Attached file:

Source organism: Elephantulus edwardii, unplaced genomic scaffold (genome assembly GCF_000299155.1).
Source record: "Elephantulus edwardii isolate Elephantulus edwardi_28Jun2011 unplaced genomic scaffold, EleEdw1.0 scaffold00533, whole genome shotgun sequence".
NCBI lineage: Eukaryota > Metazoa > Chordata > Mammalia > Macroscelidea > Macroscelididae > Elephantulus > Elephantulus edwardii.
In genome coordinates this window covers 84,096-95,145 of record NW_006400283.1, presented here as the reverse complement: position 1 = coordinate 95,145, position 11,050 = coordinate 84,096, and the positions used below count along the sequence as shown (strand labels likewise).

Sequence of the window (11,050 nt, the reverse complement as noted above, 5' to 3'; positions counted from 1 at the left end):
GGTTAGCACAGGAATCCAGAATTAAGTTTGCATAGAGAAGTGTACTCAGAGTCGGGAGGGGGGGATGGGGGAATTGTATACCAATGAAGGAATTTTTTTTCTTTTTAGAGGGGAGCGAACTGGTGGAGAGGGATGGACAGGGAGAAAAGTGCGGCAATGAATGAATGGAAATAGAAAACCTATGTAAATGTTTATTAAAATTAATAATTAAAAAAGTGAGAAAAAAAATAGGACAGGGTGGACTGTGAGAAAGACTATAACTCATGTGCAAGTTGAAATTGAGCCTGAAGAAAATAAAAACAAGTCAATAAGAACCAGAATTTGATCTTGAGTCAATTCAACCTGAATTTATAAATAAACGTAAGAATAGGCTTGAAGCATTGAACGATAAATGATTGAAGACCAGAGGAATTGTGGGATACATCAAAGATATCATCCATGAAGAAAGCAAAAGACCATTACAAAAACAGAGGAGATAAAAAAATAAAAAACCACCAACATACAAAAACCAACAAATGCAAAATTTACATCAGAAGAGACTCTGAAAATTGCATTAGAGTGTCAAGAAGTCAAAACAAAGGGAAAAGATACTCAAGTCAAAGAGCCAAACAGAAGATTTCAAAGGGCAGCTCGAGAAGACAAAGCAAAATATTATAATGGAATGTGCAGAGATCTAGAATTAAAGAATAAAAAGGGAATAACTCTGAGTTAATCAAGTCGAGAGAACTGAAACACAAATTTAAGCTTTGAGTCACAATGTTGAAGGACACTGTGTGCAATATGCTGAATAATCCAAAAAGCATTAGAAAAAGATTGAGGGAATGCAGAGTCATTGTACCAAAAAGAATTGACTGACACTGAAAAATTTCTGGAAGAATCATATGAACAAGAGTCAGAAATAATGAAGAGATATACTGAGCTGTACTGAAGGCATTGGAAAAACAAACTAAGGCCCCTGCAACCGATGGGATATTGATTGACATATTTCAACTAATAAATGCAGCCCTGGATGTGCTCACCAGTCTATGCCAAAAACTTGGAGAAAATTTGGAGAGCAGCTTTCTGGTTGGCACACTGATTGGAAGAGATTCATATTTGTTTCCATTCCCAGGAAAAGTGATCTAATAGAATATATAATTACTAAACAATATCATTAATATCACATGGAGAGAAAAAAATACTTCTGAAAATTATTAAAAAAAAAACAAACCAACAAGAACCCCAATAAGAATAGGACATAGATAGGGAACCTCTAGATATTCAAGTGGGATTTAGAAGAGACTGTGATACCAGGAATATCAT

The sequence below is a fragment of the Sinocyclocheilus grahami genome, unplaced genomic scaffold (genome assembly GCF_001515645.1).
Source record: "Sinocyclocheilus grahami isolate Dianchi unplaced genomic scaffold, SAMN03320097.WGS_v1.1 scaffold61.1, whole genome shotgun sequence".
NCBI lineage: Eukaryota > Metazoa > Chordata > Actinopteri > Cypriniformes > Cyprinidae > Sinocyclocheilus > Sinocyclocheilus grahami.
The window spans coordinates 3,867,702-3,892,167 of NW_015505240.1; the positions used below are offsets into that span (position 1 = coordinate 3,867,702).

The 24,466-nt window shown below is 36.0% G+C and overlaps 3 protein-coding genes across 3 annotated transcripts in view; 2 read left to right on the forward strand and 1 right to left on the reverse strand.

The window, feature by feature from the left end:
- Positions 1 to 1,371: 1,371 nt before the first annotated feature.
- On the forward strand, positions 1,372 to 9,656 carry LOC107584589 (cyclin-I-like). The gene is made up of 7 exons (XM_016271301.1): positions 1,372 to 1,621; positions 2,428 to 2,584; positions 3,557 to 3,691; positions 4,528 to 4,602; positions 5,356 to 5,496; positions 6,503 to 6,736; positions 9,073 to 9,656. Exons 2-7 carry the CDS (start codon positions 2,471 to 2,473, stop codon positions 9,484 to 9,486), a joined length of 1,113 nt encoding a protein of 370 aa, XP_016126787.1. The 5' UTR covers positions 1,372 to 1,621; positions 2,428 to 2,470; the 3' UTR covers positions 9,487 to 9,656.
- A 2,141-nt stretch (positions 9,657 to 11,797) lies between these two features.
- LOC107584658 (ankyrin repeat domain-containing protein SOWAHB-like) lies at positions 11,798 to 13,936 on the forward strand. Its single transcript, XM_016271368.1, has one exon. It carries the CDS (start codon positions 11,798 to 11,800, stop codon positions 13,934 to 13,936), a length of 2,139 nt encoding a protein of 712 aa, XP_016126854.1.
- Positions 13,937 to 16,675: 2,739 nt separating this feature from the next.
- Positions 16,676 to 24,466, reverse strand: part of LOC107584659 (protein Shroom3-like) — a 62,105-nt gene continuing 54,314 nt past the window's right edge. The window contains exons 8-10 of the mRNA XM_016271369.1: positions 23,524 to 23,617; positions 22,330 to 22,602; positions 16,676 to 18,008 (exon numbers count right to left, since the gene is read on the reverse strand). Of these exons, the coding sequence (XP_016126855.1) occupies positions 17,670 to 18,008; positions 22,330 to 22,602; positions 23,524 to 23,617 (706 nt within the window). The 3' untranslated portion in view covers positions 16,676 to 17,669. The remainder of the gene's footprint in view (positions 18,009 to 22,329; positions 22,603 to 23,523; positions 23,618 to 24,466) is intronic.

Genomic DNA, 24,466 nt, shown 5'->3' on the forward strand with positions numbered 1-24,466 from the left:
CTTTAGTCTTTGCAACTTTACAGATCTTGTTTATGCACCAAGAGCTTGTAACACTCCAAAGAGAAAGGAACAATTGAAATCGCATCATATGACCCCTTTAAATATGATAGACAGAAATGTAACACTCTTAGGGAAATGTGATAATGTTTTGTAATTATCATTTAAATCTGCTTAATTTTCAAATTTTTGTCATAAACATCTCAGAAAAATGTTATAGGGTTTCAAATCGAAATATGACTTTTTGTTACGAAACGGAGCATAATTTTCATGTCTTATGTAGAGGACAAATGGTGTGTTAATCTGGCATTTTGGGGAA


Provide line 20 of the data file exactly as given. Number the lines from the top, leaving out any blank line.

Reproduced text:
CTTTAGTCTTTGCAACTTTACAGATCTTGTTTATGCACCAAGAGCTTGTAACACTCCAAAGAGAAAGGAACAATTGAAATCGCATCATATGACCCCTTTAAATATGATAGACAGAAATGTAACACTCTTAGGGAAATGTGATAATGTTTTGTAATTATCATTTAAATCTGCTTAATTTTCAAATTTTTGTCATAAACATCTCAGAAAAATGTTATAGGGTTTCAAATCGAAATATGACTTTTTGTTACGAAACGGAGCATAATTTTCATGTCTTATGTAGAGGACAAATGGTGTGTTAATCTGGCATTTTGGGGAA